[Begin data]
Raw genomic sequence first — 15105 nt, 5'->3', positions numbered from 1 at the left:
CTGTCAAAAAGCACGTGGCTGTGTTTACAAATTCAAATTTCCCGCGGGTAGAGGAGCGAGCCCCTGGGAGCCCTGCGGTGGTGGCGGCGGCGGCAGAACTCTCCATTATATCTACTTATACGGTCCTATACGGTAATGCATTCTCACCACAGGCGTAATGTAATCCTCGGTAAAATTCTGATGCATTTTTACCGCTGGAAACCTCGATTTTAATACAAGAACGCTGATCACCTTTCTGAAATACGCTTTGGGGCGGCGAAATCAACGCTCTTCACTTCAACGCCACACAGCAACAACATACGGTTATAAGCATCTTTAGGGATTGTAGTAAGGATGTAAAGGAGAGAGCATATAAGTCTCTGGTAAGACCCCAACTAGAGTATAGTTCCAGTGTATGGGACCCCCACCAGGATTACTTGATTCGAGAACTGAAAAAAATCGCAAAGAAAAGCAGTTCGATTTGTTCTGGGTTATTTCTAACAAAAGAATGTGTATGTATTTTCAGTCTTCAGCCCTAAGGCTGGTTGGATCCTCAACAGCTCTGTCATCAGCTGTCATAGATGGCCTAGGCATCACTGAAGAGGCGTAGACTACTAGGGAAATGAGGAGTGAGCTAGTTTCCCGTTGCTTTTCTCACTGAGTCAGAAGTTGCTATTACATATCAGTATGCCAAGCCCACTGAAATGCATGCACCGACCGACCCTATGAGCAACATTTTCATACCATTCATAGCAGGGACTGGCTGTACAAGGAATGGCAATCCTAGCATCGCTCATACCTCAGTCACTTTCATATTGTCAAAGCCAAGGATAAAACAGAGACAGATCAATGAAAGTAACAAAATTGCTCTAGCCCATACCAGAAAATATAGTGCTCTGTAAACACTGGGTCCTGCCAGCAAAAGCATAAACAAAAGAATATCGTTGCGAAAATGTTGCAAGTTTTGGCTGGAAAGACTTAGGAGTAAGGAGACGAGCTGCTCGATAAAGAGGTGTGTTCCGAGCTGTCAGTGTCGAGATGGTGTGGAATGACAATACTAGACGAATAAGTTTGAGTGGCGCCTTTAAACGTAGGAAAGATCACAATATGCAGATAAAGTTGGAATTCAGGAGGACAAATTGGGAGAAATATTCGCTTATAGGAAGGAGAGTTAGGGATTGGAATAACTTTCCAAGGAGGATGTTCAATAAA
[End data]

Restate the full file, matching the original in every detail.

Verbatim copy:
Raw genomic sequence first — 15105 nt, 5'->3', positions numbered from 1 at the left:
CTGTCAAAAAGCACGTGGCTGTGTTTACAAATTCAAATTTCCCGCGGGTAGAGGAGCGAGCCCCTGGGAGCCCTGCGGTGGTGGCGGCGGCGGCAGAACTCTCCATTATATCTACTTATACGGTCCTATACGGTAATGCATTCTCACCACAGGCGTAATGTAATCCTCGGTAAAATTCTGATGCATTTTTACCGCTGGAAACCTCGATTTTAATACAAGAACGCTGATCACCTTTCTGAAATACGCTTTGGGGCGGCGAAATCAACGCTCTTCACTTCAACGCCACACAGCAACAACATACGGTTATAAGCATCTTTAGGGATTGTAGTAAGGATGTAAAGGAGAGAGCATATAAGTCTCTGGTAAGACCCCAACTAGAGTATAGTTCCAGTGTATGGGACCCCCACCAGGATTACTTGATTCGAGAACTGAAAAAAATCGCAAAGAAAAGCAGTTCGATTTGTTCTGGGTTATTTCTAACAAAAGAATGTGTATGTATTTTCAGTCTTCAGCCCTAAGGCTGGTTGGATCCTCAACAGCTCTGTCATCAGCTGTCATAGATGGCCTAGGCATCACTGAAGAGGCGTAGACTACTAGGGAAATGAGGAGTGAGCTAGTTTCCCGTTGCTTTTCTCACTGAGTCAGAAGTTGCTATTACATATCAGTATGCCAAGCCCACTGAAATGCATGCACCGACCGACCCTATGAGCAACATTTTCATACCATTCATAGCAGGGACTGGCTGTACAAGGAATGGCAATCCTAGCATCGCTCATACCTCAGTCACTTTCATATTGTCAAAGCCAAGGATAAAACAGAGACAGATCAATGAAAGTAACAAAATTGCTCTAGCCCATACCAGAAAATATAGTGCTCTGTAAACACTGGGTCCTGCCAGCAAAAGCATAAACAAAAGAATATCGTTGCGAAAATGTTGCAAGTTTTGGCTGGAAAGACTTAGGAGTAAGGAGACGAGCTGCTCGATAAAGAGGTGTGTTCCGAGCTGTCAGTGTCGAGATGGTGTGGAATGACAATACTAGACGAATAAGTTTGAGTGGCGCCTTTAAACGTAGGAAAGATCACAATATGCAGATAAAGTTGGAATTCAGGAGGACAAATTGGGAGAAATATTCGCTTATAGGAAGGAGAGTTAGGGATTGGAATAACTTTCCAAGGAGGATGTTCAATAAA